• Respiratory disease – The bacteria that grow in the mouth can find its way into the lungs as well. Respiratory diseases, such as pneumonia, can be caused by the same bacteria responsible for periodontal disease.
  • CancerAccording to the American Academy of Periodontology, those with periodontal disease were more likely to develop cancer than those without:
    • 54% more likely to develop pancreatic cancer
    • 49% more likely to develop kidney cancer
    • 30% more likely to develop blood cancers

Other diseases that may be caused or complicated by oral infections include:

  • IBS
  • Breast cancer
  • Prostate cancer
  • Weight gain
  • Alzheimer’s and dementia
  • Low birth weight and premature birth
  • Osteoporosis
  • Rheumatoid arthritis

Some diseases can influence your oral health, as well, such as osteoporosis. Osteoporosis can lead to bone loss in the jaw which, in turn, can result in tooth loss, as there is no longer sufficient bone to support the teeth. 

It’s critical to understand how important oral health truly is to our wellbeing, and to take it seriously in order to help prevent, or reduce the effects of other conditions. 

Diabetes & Periodontal Disease

The health of your mouth and the rest of your body are linked, and there’s an especially strong connection when it comes to diabetes and periodontal disease. For those who are suffering from diabetes, gum disease is often more likely and cases can be more severe.

How is diabetes linked to gum disease?

Diabetes is a disease that occurs when the amount of glucose, or blood sugar, in the body is too high. A hormone known as insulin is responsible for helping the cells in your body to use this glucose for energy. For those with diabetes, the body doesn’t produce enough insulin, so too much glucose stays in the bloodstream.

Inflammation in the mouth, such as the type responsible for periodontal disease, have an impact on the body’s ability to regulate blood sugar levels as well. This means that people with diabetes, whose bodies are already struggling with processing sugar, can find themselves having an even harder time if they are suffering from gum disease.

This link can go both ways, too, as high blood sugar levels provide an environment that can make gum infections more likely,

Heart Disease/Stroke & Periodontal Disease

The potential links between periodontal disease and heart disease and stroke have been the subject of medical research in recent years. While a clear cause-and-effect relationship has yet to be established, findings lend a lot of credibility to the connection between oral inflammation and cardiovascular disease.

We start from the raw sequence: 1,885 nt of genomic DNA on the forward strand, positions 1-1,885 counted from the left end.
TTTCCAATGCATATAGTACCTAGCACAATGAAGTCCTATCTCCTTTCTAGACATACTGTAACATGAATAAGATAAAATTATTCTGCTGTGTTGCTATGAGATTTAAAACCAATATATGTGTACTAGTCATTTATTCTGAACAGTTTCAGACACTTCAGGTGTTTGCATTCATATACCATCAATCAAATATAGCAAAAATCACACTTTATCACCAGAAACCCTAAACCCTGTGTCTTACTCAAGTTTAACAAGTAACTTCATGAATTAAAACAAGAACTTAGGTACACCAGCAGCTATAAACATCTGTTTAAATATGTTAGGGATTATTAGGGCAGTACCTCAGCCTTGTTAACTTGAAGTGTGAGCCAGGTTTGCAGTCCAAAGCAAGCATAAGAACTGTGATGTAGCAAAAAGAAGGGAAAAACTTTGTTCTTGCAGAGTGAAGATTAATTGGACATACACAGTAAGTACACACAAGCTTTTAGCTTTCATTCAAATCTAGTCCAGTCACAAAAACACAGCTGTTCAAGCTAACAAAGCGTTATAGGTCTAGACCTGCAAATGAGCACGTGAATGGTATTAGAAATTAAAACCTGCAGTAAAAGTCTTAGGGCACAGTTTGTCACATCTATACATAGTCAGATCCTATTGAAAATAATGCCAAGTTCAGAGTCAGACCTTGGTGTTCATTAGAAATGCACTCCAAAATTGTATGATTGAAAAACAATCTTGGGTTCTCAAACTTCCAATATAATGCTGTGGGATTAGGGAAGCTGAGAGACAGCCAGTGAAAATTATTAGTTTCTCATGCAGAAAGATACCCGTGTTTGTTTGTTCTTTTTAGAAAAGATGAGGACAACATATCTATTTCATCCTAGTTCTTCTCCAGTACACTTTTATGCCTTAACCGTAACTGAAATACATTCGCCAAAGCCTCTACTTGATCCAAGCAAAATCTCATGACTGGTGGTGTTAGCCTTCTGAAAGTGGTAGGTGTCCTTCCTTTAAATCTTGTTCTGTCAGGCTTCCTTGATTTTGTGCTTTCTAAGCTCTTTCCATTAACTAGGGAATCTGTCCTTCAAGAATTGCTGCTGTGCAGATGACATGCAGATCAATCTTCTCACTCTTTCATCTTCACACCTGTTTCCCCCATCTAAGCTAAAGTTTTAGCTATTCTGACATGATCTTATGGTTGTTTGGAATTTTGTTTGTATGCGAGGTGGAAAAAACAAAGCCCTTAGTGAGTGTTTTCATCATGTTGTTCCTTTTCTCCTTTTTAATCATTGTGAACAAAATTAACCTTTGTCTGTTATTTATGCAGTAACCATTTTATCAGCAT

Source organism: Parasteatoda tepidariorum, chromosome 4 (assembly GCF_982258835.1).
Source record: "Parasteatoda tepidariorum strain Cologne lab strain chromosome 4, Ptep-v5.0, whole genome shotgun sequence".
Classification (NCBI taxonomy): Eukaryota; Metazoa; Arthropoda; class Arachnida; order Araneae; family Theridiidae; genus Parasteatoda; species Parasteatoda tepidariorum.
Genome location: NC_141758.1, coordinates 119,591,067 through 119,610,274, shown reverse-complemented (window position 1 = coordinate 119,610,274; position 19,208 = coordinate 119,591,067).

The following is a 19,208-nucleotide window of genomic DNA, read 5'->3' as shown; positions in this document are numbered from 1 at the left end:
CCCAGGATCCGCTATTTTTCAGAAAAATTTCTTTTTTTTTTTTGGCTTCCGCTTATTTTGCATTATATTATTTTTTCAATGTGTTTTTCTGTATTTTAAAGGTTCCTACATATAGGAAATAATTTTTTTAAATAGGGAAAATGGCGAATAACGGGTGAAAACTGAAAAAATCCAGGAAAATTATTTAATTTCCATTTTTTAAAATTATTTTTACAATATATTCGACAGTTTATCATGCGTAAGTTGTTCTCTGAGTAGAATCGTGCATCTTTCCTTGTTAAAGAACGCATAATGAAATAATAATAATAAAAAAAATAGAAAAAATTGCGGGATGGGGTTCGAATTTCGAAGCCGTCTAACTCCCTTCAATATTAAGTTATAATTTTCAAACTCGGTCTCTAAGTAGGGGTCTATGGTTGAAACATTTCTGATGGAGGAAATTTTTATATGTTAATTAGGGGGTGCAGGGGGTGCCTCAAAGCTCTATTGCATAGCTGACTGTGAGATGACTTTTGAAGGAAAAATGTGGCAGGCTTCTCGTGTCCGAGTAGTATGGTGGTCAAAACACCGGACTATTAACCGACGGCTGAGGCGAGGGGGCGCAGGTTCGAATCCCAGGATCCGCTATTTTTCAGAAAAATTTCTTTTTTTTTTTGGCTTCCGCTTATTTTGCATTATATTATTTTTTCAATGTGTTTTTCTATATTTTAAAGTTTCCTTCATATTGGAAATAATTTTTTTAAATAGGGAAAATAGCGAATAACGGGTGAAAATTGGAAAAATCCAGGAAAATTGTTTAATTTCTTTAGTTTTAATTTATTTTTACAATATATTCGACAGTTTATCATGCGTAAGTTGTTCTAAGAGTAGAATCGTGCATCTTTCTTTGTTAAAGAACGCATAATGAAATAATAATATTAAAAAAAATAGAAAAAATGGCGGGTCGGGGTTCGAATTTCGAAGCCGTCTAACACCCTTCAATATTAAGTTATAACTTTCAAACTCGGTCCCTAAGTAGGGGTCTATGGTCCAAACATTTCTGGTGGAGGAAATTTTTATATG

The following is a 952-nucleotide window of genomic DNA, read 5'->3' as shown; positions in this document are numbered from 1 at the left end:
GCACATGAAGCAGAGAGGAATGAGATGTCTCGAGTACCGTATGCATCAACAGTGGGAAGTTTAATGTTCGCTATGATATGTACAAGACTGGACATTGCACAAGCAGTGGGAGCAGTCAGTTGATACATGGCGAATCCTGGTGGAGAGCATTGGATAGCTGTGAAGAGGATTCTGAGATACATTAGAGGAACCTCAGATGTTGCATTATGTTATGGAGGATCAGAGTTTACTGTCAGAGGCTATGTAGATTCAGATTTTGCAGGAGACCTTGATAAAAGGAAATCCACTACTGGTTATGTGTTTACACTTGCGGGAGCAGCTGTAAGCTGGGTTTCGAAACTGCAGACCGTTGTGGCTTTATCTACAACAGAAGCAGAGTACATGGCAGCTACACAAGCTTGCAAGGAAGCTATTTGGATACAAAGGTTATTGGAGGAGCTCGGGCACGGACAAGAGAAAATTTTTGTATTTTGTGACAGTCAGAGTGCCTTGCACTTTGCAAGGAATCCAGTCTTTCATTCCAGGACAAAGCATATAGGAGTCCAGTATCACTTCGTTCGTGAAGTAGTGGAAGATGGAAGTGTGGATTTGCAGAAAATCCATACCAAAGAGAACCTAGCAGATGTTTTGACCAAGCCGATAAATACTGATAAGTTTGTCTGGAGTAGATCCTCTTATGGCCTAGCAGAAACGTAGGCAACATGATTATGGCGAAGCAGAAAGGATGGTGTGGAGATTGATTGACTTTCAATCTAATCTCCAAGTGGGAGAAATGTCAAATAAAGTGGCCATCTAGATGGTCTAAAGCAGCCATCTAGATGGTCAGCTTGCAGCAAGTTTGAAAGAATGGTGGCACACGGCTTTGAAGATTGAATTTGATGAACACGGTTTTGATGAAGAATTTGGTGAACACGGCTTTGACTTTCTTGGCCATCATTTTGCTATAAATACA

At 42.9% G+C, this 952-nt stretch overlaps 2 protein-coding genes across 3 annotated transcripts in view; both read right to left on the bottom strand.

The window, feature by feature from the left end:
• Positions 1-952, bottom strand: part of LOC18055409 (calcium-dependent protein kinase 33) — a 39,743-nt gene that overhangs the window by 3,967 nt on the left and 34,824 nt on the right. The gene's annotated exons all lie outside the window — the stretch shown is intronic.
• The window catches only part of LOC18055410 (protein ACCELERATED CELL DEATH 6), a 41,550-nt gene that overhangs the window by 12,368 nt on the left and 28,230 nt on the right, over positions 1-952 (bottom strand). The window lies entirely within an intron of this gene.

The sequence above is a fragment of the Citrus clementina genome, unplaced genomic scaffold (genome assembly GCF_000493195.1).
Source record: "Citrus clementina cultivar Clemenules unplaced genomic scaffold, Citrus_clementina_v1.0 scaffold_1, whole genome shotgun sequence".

Researchers have found that chronic inflammation in the body is a major contributor to health problems in the body. This means that long-term inflammation, such as that in gum disease, may lead to narrowing or blockages in blood vessels—a situation that can lead to a heart attack or stroke.

In an article that looked at a number of related studies, it was found that having periodontal disease increases a person’s risk of cardiovascular disease by around 20%. One stroke expert reported that periodontal disease could make a person almost twice as likely to experience a stroke.

While research is still ongoing, what’s already been discovered should only put more emphasis on the need for a healthy mouth and gums.

If you have any concerns about the health of your mouth, or if you haven’t had a dental appointment in a while, make sure to get in touch to schedule your next visit.

Cancer & Periodontal Disease

Links have been established between gum disease and many types of cancers.

Pancreatic Cancer

Studies performed at Brown University, Harvard, New York University and others have looked into the link between gum disease and pancreatic cancer. Pancreatic cancer is extremely hard to detect and causes death within six months of diagnosis. It is approximated that pancreatic cancer is responsible for nearly 40,000 deaths per year in the US. So, what is the connection between gum disease and pancreatic cancer?

The connection comes from changes in the microbial mix in your mouth. Those who have porphyromonas gingivalis in their mouth were at a 59% higher risk of developing pancreatic cancer. In addition to prophyromonas gingivalis, those who had aggregatibacter actinomycetemcomitans were 50% more likely to develop pancreatic cancer.

While the names may not mean much to the average person, the important thing to understand is that both of these types of bacteria have been tied to gum disease.